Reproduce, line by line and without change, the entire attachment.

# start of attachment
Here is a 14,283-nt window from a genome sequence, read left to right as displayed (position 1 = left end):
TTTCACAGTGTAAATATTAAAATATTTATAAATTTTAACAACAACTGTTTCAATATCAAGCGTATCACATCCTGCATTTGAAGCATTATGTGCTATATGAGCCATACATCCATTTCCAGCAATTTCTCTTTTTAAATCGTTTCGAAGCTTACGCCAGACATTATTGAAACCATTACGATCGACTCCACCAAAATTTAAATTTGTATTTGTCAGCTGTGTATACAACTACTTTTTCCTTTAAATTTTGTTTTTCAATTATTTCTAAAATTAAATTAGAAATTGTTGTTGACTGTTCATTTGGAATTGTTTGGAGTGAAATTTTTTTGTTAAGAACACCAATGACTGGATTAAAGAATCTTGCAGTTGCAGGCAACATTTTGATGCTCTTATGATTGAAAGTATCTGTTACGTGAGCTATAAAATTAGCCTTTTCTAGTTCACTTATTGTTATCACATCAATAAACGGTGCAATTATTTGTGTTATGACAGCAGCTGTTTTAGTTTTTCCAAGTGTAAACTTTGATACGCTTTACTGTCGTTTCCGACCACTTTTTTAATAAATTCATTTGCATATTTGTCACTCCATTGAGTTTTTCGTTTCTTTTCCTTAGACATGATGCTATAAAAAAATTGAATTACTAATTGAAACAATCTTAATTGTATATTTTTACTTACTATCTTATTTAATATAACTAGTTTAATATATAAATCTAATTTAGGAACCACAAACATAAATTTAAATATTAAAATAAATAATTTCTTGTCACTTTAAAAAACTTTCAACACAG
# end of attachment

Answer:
Here is a 14,283-nt window from a genome sequence, read left to right as displayed (position 1 = left end):
TTTCACAGTGTAAATATTAAAATATTTATAAATTTTAACAACAACTGTTTCAATATCAAGCGTATCACATCCTGCATTTGAAGCATTATGTGCTATATGAGCCATACATCCATTTCCAGCAATTTCTCTTTTTAAATCGTTTCGAAGCTTACGCCAGACATTATTGAAACCATTACGATCGACTCCACCAAAATTTAAATTTGTATTTGTCAGCTGTGTATACAACTACTTTTTCCTTTAAATTTTGTTTTTCAATTATTTCTAAAATTAAATTAGAAATTGTTGTTGACTGTTCATTTGGAATTGTTTGGAGTGAAATTTTTTTGTTAAGAACACCAATGACTGGATTAAAGAATCTTGCAGTTGCAGGCAACATTTTGATGCTCTTATGATTGAAAGTATCTGTTACGTGAGCTATAAAATTAGCCTTTTCTAGTTCACTTATTGTTATCACATCAATAAACGGTGCAATTATTTGTGTTATGACAGCAGCTGTTTTAGTTTTTCCAAGTGTAAACTTTGATACGCTTTACTGTCGTTTCCGACCACTTTTTTAATAAATTCATTTGCATATTTGTCACTCCATTGAGTTTTTCGTTTCTTTTCCTTAGACATGATGCTATAAAAAAATTGAATTACTAATTGAAACAATCTTAATTGTATATTTTTACTTACTATCTTATTTAATATAACTAGTTTAATATATAAATCTAATTTAGGAACCACAAACATAAATTTAAATATTAAAATAAATAATTTCTTGTCACTTTAAAAAACTTTCAACACAG